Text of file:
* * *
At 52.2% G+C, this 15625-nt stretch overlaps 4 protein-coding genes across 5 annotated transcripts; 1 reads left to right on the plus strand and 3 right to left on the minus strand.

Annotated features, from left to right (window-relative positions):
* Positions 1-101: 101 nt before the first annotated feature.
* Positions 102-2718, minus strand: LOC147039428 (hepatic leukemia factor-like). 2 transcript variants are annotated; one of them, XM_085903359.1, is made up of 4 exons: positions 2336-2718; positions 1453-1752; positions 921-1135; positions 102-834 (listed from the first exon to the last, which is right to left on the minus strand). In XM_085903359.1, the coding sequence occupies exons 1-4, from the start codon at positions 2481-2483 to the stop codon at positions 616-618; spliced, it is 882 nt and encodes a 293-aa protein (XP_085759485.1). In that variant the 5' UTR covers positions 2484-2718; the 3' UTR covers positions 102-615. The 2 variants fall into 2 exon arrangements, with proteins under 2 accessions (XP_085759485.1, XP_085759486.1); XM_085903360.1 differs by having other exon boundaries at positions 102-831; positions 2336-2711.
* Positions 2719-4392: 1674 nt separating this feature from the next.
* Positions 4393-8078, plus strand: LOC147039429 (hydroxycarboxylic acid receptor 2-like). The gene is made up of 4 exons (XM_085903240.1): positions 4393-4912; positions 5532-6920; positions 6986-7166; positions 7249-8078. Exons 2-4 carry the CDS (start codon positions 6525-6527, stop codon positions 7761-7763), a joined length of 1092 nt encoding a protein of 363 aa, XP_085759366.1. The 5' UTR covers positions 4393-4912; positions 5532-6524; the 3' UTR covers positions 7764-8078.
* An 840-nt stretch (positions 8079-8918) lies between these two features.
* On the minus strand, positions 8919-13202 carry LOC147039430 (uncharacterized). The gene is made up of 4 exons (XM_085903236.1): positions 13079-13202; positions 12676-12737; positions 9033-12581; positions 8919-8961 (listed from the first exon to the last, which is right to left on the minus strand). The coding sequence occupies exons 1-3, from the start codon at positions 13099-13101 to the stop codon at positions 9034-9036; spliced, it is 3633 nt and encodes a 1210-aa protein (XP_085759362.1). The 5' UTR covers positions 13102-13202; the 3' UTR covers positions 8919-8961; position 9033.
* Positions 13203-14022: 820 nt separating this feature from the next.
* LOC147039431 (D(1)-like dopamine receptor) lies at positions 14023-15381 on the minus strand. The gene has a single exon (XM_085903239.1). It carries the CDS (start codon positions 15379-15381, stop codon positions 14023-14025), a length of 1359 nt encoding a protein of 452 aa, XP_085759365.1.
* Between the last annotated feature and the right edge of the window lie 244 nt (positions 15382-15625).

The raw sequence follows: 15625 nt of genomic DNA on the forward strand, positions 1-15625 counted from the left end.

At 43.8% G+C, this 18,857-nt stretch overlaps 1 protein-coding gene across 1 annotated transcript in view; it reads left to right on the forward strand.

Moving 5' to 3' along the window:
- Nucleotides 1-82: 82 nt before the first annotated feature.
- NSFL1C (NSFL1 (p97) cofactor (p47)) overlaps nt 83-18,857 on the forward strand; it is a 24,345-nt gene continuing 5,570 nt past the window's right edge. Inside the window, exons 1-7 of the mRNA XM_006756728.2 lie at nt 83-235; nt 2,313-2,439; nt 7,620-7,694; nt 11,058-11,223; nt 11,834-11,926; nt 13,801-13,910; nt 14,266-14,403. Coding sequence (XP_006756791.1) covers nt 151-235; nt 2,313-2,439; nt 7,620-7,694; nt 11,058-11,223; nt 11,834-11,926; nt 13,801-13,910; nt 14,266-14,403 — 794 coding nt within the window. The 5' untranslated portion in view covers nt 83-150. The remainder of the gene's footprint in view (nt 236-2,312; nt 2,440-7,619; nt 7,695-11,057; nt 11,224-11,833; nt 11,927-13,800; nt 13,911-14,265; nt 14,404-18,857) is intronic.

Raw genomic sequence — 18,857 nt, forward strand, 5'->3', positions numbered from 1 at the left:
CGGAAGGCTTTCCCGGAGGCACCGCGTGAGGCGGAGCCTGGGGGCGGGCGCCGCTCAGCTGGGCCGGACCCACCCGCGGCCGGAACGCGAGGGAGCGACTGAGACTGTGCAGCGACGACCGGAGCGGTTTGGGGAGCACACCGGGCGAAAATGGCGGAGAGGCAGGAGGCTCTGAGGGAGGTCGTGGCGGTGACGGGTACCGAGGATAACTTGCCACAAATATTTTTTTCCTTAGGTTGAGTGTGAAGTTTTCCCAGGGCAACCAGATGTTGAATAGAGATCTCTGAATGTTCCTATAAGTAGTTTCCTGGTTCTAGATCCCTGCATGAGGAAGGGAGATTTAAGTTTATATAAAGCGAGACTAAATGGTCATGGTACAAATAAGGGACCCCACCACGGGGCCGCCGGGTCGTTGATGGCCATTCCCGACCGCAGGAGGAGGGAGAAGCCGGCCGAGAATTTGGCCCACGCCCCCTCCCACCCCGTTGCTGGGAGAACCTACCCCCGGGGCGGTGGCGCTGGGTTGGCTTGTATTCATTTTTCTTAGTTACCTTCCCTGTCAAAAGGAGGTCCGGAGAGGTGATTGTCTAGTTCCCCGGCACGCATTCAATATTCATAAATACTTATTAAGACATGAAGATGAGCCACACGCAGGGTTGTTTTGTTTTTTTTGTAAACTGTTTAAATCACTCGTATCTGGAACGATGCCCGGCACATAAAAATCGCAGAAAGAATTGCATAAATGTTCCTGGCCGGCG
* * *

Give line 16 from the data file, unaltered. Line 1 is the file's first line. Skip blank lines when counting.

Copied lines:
- NSFL1C (NSFL1 (p97) cofactor (p47)) overlaps nt 83-18,857 on the forward strand; it is a 24,345-nt gene continuing 5,570 nt past the window's right edge. Inside the window, exons 1-7 of the mRNA XM_006756728.2 lie at nt 83-235; nt 2,313-2,439; nt 7,620-7,694; nt 11,058-11,223; nt 11,834-11,926; nt 13,801-13,910; nt 14,266-14,403. Coding sequence (XP_006756791.1) covers nt 151-235; nt 2,313-2,439; nt 7,620-7,694; nt 11,058-11,223; nt 11,834-11,926; nt 13,801-13,910; nt 14,266-14,403 — 794 coding nt within the window. The 5' untranslated portion in view covers nt 83-150. The remainder of the gene's footprint in view (nt 236-2,312; nt 2,440-7,619; nt 7,695-11,057; nt 11,224-11,833; nt 11,927-13,800; nt 13,911-14,265; nt 14,404-18,857) is intronic.